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Cool Japan / Looking at life through data-loaded spectacles

Pick up News Article by Asahi Shinbun regarding "Cool Japan".
This time take up herewith "Looking at life through data-loaded spectacles".
You might be able to feel one of the "Cool Japan" aspect.
Looking at life through data-loaded spectacles
Feb 17, 2010 by Asahi Shinbun

Imagine a pair of goggles that give instant, real-time information on everything you see. Imagine walking down a street with comments from thousands of other people who had visited the same places scrolling on the little screen through which you peer at the world.

Takahito Iguchi (MISAKO TAKAHASHI))

The wealth of information offered by the Internet would no longer be confined to the computer on your desktop; it would become part of your everyday life, changing the way you perceive reality.

This seemingly fanciful vision may be on the brink of becoming reality. Takahito Iguchi, a 46-year-old computer system designer as deeply versed in the sayings of Mao Tse-tung as the complexities of computer code, is leading the revolution.

He is the mastermind behind the hit iPhone "augmented reality" application "Sekai Camera" (World camera), which allows people to view the world through their iPhone's camera and access information relevant to what they see posted by thousands of fellow users.

This information, each piece of which is known as an "air tag" by users, overlays the scenery seen through the camera lens like speech balloons in a cartoon.

The system allows people to share their views of restaurants or shops with other users whom they may never have met but who happen to point their cameras at the same locations. Users can post photographs and text, including comments on objects, people or places.

Sekai Camera is already being used on a commercial basis in some tourist and shopping areas. The scenic city of Takayama, Gifu Prefecture, provides tourist information on its historic architecture and other attractions through the application.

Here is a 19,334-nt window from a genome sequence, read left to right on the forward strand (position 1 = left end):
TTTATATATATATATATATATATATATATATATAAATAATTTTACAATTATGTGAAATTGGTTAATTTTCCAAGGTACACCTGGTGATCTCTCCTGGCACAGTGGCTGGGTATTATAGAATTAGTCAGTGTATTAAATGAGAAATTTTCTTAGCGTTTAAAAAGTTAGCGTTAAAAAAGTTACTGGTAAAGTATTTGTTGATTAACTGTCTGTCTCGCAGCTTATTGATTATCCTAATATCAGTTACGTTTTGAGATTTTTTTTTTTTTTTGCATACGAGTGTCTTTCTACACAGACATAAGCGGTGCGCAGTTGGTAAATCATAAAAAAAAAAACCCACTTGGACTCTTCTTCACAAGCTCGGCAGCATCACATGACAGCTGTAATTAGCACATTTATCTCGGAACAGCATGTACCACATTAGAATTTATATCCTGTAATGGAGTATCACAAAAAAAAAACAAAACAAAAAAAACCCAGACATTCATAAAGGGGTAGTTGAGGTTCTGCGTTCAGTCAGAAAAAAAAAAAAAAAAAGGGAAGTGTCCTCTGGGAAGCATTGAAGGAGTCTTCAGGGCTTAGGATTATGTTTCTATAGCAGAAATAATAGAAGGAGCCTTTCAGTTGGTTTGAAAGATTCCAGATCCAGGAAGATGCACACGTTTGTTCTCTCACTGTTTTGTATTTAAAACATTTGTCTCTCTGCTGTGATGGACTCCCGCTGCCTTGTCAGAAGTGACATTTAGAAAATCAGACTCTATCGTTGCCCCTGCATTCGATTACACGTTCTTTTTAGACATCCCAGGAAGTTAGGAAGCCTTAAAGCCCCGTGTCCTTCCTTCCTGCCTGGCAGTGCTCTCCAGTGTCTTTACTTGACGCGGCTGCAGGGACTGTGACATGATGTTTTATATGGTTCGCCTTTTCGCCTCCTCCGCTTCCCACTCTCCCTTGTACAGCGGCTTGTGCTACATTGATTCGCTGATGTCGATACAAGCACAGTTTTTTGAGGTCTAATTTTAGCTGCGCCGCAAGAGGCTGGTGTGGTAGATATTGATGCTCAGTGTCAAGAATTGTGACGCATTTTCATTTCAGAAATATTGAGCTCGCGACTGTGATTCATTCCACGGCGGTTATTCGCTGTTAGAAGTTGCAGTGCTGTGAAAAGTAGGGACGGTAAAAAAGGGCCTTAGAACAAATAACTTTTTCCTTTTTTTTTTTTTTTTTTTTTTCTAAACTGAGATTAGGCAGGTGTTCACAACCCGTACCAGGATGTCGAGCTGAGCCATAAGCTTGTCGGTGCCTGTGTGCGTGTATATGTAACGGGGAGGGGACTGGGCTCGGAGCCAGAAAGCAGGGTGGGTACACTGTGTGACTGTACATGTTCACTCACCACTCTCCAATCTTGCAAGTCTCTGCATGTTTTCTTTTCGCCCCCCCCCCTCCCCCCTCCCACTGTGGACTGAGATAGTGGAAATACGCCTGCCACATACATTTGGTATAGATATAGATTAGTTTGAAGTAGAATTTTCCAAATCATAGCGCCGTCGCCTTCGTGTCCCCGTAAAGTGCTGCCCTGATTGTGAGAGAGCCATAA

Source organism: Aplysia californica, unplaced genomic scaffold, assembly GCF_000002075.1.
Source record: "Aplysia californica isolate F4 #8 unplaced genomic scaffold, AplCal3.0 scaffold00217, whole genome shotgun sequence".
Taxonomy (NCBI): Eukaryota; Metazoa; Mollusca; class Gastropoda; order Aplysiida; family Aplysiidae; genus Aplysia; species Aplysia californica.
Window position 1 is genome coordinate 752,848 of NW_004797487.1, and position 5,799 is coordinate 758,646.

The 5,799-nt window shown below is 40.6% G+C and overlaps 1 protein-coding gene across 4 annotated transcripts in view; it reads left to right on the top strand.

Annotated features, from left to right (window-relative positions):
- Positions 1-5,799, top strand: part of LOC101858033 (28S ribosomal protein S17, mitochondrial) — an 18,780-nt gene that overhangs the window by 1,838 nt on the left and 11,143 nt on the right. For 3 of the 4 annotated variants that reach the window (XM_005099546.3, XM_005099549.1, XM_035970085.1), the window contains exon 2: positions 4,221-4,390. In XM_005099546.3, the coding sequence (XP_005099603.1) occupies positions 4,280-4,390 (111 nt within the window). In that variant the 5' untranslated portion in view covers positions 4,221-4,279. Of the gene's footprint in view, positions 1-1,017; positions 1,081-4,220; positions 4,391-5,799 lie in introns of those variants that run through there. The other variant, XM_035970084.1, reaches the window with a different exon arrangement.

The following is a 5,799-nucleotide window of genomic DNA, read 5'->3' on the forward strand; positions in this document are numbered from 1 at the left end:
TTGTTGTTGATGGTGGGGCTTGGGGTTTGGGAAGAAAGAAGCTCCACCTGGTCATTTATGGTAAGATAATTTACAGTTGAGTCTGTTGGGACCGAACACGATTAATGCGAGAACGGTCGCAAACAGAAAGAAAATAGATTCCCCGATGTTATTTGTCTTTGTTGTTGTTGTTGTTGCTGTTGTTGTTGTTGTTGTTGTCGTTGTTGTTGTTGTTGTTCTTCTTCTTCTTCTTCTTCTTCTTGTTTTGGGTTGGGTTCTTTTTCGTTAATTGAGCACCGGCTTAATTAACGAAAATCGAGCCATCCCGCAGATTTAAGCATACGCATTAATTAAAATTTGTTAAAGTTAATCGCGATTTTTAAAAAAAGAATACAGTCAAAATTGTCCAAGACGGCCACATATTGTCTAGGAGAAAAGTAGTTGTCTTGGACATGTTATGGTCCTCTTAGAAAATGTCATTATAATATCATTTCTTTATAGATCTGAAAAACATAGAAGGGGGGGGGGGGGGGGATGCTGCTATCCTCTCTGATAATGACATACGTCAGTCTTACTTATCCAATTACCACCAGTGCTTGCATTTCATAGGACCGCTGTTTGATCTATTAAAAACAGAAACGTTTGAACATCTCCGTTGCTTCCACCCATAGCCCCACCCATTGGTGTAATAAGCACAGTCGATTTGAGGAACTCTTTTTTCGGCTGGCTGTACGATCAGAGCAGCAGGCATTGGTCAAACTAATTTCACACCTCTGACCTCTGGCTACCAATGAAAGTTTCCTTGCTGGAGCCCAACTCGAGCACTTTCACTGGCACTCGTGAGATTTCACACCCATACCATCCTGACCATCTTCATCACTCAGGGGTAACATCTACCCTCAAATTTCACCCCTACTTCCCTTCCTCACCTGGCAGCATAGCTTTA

But Iguchi is intent on something more than a convenient gadget for tourism officers. He believes "augmented reality" has the potential to broaden our perception of what reality is.

As a junior high school student in Okayama, he buried his nose in Chairman Mao's "Little Red Book" and was deeply impressed by how the leader's land reforms won the hearts of Chinese at the time.

At university, where he majored in philosophy, he was exposed to the thought of Gottfried Leibniz, the inventor of the modern binary system, and says he became convinced that "all things can be digitized." He studied computer programming while still a student and decided to work as a system engineer on leaving university.

After taking jobs at several companies, he set up his own business publishing Internet blogs.

But, two years ago, a former colleague quoted one of Iguchi's favorite questions back to him: "Are you doing something that will change the world?"

He started to work on the secret project that became Sekai Camera soon after.

The idea of digitizing the world has its critics. Concerns have been raised that Iguchi's software could infringe upon individuals' privacy. But Iguchi believes that many of the unsettling implications can be ironed out.

"How people think or perceive things can differ from person to person. There must be a way that people, understanding this point, can get along together," he says. "I hope people will be able to broaden their perception of reality by using the software with an open mind."

Sekai Camera has already established a large user base. There were 100,000 downloads in just four days when it was first released for free through iPhone App Store last September. It was available in 77 countries by the end of last year.

The software was among six programs nominated for the Best Mobile Application category of the prestigious Crunchies Awards in December, beside big-hitting apps such as Google Voice, Kindle for iPhone and Foursquare, a social networking application with game functions which was the eventual winner.

The awards are known as the "Oscars of the IT industry."
By T.S. on Mar 3, 2010
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Author:T. SATOH